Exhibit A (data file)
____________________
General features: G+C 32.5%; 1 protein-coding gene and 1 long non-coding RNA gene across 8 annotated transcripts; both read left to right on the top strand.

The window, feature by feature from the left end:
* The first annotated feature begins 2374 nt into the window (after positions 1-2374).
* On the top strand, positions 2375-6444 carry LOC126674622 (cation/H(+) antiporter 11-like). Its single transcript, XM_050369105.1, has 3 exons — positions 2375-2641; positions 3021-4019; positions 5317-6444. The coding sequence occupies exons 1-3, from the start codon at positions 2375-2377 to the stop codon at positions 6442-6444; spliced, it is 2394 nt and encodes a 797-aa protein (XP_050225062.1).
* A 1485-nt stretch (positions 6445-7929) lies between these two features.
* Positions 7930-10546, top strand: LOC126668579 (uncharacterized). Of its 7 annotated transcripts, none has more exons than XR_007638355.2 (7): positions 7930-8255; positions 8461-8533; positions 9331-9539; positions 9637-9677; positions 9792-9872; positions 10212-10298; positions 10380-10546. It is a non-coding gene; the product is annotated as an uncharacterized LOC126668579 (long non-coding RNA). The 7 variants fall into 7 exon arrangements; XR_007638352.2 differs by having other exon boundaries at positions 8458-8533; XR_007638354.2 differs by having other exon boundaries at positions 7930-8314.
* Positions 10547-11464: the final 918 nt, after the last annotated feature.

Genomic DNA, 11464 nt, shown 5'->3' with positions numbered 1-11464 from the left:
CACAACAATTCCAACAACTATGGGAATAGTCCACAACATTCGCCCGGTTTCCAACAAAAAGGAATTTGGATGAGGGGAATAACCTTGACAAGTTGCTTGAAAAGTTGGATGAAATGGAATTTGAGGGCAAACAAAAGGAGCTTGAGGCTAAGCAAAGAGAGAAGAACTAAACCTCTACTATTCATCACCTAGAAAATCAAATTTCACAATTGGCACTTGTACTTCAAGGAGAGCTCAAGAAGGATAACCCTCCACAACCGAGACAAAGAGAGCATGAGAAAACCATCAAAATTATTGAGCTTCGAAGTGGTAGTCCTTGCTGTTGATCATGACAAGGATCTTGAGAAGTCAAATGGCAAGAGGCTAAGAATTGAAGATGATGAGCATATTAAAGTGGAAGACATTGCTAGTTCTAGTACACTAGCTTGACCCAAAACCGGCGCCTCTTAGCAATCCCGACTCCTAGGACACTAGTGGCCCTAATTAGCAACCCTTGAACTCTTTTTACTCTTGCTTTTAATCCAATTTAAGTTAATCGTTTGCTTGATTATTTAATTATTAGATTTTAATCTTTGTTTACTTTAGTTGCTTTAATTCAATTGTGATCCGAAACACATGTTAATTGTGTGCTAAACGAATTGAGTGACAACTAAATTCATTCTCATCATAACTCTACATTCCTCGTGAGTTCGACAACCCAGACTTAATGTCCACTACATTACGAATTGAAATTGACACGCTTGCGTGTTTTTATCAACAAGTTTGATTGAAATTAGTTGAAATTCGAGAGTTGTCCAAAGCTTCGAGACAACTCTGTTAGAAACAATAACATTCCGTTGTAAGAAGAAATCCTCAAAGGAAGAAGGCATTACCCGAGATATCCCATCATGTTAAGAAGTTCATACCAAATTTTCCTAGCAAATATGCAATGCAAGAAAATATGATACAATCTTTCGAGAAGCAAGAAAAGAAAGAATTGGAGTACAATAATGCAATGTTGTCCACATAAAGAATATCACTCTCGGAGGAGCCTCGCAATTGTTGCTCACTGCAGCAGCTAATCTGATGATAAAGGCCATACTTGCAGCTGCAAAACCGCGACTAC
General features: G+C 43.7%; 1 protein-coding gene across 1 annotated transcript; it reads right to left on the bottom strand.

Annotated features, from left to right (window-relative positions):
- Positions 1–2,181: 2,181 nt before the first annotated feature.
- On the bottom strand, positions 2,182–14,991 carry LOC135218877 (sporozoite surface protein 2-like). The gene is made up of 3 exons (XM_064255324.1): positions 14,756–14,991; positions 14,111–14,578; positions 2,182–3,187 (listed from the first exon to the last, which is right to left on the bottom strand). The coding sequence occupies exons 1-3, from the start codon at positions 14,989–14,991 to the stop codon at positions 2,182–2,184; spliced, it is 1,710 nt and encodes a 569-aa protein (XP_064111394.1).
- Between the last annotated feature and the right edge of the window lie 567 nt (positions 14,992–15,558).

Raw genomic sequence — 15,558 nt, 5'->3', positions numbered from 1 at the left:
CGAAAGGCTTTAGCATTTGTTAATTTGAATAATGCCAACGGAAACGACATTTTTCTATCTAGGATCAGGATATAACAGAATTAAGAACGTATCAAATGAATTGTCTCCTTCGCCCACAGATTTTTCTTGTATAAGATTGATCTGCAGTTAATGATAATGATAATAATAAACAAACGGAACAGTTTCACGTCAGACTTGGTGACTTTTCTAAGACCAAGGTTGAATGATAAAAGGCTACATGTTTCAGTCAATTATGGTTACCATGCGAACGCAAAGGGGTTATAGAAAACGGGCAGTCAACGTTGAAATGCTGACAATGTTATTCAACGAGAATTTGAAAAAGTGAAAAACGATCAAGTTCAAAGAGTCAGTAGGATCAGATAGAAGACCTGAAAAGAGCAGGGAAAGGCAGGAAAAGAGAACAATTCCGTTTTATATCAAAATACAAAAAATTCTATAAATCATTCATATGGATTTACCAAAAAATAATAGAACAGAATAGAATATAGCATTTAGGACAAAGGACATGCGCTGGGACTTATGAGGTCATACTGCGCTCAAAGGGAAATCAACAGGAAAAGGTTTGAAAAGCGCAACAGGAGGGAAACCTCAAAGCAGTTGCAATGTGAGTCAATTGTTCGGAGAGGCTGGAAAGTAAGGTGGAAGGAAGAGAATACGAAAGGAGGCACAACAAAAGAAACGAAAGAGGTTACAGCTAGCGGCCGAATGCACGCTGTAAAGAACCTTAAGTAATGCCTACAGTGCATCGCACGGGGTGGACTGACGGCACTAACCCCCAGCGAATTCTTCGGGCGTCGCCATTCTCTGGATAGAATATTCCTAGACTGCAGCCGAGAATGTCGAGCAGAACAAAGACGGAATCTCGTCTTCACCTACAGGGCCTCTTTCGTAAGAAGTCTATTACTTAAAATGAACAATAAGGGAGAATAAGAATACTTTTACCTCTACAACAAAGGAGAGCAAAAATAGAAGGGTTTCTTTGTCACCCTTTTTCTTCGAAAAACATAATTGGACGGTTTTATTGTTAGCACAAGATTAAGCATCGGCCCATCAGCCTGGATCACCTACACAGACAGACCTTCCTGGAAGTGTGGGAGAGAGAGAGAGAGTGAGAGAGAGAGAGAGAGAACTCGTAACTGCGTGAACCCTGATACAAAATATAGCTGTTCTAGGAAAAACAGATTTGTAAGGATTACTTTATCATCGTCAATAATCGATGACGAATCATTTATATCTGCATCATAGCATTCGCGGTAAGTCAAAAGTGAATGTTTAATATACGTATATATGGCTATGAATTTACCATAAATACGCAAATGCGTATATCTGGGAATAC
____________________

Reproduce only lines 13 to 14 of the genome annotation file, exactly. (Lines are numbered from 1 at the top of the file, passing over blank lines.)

- On the bottom strand, positions 2,182–14,991 carry LOC135218877 (sporozoite surface protein 2-like). The gene is made up of 3 exons (XM_064255324.1): positions 14,756–14,991; positions 14,111–14,578; positions 2,182–3,187 (listed from the first exon to the last, which is right to left on the bottom strand). The coding sequence occupies exons 1-3, from the start codon at positions 14,989–14,991 to the stop codon at positions 2,182–2,184; spliced, it is 1,710 nt and encodes a 569-aa protein (XP_064111394.1).
- Between the last annotated feature and the right edge of the window lie 567 nt (positions 14,992–15,558).